MISHAWAKA, Ind. (WNDU) Twenty-eight-year-old Christina Woods was in a relationship with Daniel Lynn, a man married to her best friend Brooke Taylor.
During the relationship, Christina called police on Daniel, claiming he had abused her. Unfortunately, cases like this are all too common.
According to national statistics, every minute 20 people are physically abused by an intimate partner; that adds up to more than 10 million men and women per year. There are usually warning signs in most cases and there were many in Christina's case.
"I think the biggest warning sign that I had seen was Christina had filed a domestic violence case against Daniel Lynn less than a month prior to her death," said Joshua Harmon, a detective with the St. Joseph County Police Department. "She ended up recanting that story later on and no charges were filed because the prosecution couldn't get the victim to cooperate to push charges."
In the months leading up to her death, Christina called police three times to report being assaulted by both Daniel and Brooke.
"She did the right thing at first and reported the crime," said Detective Harmon.
On a typical day, there are more than 200,000 phone calls placed to domestic violence hotlines nationwide. But Detective Harmon says the real difficulty is getting the victims to press charges.
"Whenever victims are recanting their stories to protect the people they're in relationships with, it's hard for police and prosecutors to continue the fight after that."
Christina's murder is part of a much bigger and even more heartbreaking statistic. The FBI says of the 1,800 women murdered by men in 2016, 85 percent were murdered by a man they knew.
"This person literally put his hands on my daughter, strangled her and took her last breaths from her. You have no right to harm another person and take their life," said Christina's mother, Mary Robinson.
Christina's family is haunted by the thought this all could have been prevented.
"There were warning signs but I never thought they would go as far as they did," said Robinson.
"Abusive partners are extremely charming and very good at slowly ramping up the control," said licensed psychologist Dr. John Petersen, who discussed why it's so hard for victims of domestic abuse to walk away.
"Victims slowly give away parts of themselves and it's like a frog and water beginning to boil. Next thing you know, you're trapped," Petersen continued.
Petersen also says anyone feeling trapped should get support from a professional trained to help people escape dangerous situations.
"Often the decision to leave can be a turning point, but you have to turn that into a careful plan because leaving can put you at the most highest risk," Petersen said. "It's very scary, it's very high stakes and it takes a lot of courage on a number of levels."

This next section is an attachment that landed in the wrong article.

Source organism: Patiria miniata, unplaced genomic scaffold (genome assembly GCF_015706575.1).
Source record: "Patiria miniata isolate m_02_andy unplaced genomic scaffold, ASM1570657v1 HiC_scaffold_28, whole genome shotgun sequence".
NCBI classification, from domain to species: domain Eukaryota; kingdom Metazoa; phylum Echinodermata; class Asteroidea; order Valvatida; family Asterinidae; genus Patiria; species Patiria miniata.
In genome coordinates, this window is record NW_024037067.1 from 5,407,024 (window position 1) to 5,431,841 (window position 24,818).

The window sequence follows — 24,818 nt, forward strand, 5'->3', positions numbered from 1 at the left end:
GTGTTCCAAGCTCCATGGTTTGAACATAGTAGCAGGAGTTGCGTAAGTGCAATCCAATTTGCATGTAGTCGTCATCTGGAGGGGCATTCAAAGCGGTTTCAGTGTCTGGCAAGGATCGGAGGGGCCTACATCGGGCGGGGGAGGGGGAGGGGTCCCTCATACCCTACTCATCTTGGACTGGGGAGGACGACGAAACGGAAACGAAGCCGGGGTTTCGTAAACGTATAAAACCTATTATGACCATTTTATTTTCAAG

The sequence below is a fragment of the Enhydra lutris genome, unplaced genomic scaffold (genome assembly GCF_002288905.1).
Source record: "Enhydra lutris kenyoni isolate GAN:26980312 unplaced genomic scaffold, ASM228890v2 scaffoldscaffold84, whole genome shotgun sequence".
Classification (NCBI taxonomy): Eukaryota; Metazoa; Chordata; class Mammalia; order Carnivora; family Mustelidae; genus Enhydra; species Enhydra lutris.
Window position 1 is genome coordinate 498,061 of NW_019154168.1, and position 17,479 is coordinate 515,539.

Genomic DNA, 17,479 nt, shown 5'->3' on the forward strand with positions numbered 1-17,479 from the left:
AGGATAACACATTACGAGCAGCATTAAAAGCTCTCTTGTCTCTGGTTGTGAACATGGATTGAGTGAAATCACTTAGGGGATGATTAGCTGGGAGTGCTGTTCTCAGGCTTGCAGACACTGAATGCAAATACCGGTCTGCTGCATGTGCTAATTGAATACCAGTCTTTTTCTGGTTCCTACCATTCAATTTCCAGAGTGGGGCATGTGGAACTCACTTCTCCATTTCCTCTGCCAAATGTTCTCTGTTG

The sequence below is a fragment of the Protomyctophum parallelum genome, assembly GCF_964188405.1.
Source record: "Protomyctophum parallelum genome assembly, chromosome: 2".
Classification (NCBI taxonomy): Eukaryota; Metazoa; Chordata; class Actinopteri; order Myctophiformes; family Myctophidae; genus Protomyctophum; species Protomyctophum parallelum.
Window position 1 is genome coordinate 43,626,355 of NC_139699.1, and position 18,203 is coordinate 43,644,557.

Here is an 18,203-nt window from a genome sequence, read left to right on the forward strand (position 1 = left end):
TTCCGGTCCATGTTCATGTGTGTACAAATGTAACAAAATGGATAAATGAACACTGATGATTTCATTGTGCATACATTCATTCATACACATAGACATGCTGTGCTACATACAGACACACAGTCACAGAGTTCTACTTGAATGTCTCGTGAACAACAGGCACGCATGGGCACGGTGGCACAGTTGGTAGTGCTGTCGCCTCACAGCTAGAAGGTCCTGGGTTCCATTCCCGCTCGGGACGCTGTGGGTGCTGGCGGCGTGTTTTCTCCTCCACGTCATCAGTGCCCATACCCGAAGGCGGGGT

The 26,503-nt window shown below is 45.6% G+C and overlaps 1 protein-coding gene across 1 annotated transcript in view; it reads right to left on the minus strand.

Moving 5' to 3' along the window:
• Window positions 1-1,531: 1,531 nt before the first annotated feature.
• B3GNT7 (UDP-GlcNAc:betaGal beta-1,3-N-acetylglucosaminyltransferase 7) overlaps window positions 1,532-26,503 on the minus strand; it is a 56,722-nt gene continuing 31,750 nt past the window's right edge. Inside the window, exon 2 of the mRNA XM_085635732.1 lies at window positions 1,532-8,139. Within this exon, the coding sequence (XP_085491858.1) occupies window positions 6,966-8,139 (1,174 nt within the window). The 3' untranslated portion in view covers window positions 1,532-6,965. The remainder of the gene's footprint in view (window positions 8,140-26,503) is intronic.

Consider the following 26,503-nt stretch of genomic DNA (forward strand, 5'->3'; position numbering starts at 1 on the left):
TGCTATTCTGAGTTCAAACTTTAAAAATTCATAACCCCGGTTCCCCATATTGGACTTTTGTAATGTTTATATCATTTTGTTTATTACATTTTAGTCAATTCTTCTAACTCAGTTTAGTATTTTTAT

Christina made that decision by herself, but unfortunately her plan to leave did not work.
"There are times when I look down at my phone and I want to pick it up and talk to her," Robinson said. "It just gets harder and harder as you go."
As Daniel and Brooke sit behind bars for their role in Christina's death, Christina's four young children are now growing up without a mom.
"Haley, Serrina, Anthony, Kira, they all need their mom here. I don't know how to get used to her not being here," said Robinson. "You're supposed to forgive and maybe one day I will forgive. Not for him, but for myself, but I'm not there yet."
Domestic violence is becoming far too common and it's time to start talking about it.
There's a national domestic violence hotline available 24/7, 365 days a year if you, or someone you know, needs help. That number 1-800-799-7233.
There are many local resources that can help. Hannah's House is a Catholic-Christian agency offering a continuum of shelter, staff support and programming for the physical, emotional and spiritual well-being of pregnant and parenting single/homeless young women. To learn more about this organization, click here.
Dr. Petersen also advises those looking to leave their abusive partner to seek help from the Family Justice Center of St. Joseph County. Click here for a link to their website.
Hope Ministries in South Bend also provides emergency and transitional housing for 18 families with children, 35 single men and 16 single women. Residents can stay between 12-18 months if needed. To learn more about their mission and care, click here.
As Christina's family continues to mourn her loss, they're hopeful her story will help more victims recognize signs of abuse and seek help before it's too late.
To connect with a counselor or to seek treatment for mental health, the Family Psychology of South Bend can help. To learn more, click here.
To read Part 1 of a Web of Betrayal, click